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Startups jostle local governments for control of the urban curb

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By 2050, two-thirds of the world’s population will live in cities. As populations swell, so will curb congestion.

Retail giants such as Amazon and Walmart promise speedy door-to-door delivery but require curb space for drop-offs. Ride-hailing companies such as Uber and Lyft complicate commute spaces; so do scooters, dockless bike shares, and car-sharing services such as LimePod. Meanwhile, decaying infrastructure and deferred maintenance strain public transportation systems, leaving commuters stranded on city sidewalks.

How can public and private entities collaborate to manage the city curb? A recent Sustainability Summit at MIT brought together public- and private-sector transportation leaders to offer a road map for the future. Here’s what mobility and delivery entrepreneurs, city officials, and regional planners should know.

Government and tech keep one another in check

It’s important for startups to realize that government is not the enemy of innovation and that some pushback is essential.

“The fact that there's tension between tech and government, or between public and private, is exactly as it should be,” said Seleta Reynolds, general manager of the Los Angeles Department of Transportation. “If there weren't any tension between those two sectors, I think we'd have a real problem. That's when you start to flirt with things like collusion and price-fixing,” she warned.

Ultimately, Reynolds said, tech and government each offer checks and balances. The private sector, she said, is good at “playing the short game” — reacting nimbly and iterating quickly on problems. Government, on the other hand, moves more slowly, but provides guardrails and a framework for innovation.

“When we think government, we think safety, reliability, fairness, accessibility. Those are all priorities that the private sector doesn't think about very much. It's not really in their nature, and so there’s an important role the government plays in terms of making sure things don't get off track,” said Clara Brenner, MBA ’12, co-founder and managing partner of the Urban Innovation Fund, a San Francisco-based venture capital firm that invests in transportation startups.

Instant delivery isn’t the holy grail

In addition to playing nice with government, companies should think twice about instant delivery services.

The rollout of one-day delivery by companies such as Walmart and Amazon has led to greater traffic and congestion, higher emissions, and more woes for city planners. Josue Velazquez-Martinez is the executive director of MIT’s Supply Chain Management master’s program and director of the Sustainable Logistics Initiative. He cites MIT-led research showing that consumers are actually willing to wait longer for products when they understand the environmental impact of quick delivery.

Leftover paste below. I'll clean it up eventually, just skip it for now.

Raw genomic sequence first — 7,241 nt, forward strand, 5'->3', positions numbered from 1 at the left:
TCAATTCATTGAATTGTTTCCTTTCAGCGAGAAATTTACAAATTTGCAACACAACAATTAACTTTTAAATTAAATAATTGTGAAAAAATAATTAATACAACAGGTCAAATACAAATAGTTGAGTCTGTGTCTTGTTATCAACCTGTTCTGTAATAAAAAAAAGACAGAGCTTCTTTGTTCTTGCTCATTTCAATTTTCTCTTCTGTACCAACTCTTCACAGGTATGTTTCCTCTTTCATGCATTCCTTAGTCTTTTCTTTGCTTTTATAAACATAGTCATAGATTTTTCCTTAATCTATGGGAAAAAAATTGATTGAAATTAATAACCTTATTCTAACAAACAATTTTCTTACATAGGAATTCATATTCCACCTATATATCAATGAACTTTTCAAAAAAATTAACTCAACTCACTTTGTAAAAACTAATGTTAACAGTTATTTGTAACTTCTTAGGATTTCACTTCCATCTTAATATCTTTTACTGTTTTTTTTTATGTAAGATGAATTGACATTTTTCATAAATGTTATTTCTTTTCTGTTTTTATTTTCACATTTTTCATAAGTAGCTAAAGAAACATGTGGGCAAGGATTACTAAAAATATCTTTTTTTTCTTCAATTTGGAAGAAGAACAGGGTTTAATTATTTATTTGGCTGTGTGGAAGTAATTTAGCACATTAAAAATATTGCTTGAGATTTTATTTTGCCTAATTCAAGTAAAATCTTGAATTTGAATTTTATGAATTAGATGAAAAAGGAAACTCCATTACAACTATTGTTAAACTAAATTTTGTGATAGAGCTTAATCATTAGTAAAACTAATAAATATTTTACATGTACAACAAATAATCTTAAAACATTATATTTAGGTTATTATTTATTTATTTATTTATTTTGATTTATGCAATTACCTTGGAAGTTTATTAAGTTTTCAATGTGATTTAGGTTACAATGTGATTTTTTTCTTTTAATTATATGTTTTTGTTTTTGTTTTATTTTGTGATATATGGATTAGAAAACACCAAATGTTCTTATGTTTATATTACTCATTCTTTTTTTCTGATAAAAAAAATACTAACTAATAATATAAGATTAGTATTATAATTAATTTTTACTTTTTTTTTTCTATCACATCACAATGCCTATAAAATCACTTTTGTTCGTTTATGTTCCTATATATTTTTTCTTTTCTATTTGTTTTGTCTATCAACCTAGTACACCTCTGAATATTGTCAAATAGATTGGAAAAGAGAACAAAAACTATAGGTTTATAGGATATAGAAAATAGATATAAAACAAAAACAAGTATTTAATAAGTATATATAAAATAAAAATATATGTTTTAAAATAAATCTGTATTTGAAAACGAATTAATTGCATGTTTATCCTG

“[Customers] need to be given an environmental statement in an understandable way: The energy required to deliver your product very fast might be equivalent to killing 1,000 trees, but if you are willing to wait, you can actually save approximately 50 trees per day. Those things have proven to be very impactful to drive consumer behavior. Understanding this element and educating consumers is a key thing that we believe, in the best-case scenario, is going to really help this challenge,” he said.

Risk-taking governments are a pre-launch ally

Not every city is delighted by new ideas. In fact, Brenner cautioned that many cities, such as San Francisco, now have what she calls “innovation fatigue.”

Balancing that out, other cities are eager to be perceived as innovators.“It’s important for any entrepreneur starting out to take the time to map out competitors, your specific space, and relevant regulatory bodies. Who's going to be excited about your business, and who's going to be concerned about your business?” Brenner said. “We talk a lot with our entrepreneurs about how cities are much more aware of the implication of mobility and delivery businesses than they were when Lyft and Uber were just getting off the ground.”

If government has a right to be cautious, it also has the responsibility to take risks, too.

“Try to be agile. Pilot. It is OK to fail,” said Rich Davey, associate director of public sector consulting at Boston Consulting Group and the former transportation secretary for the Commonwealth of Massachusetts. Davey noted that he once suggested banning baby strollers on buses in Boston — not his most popular idea, but definitely outside-the-box thinking.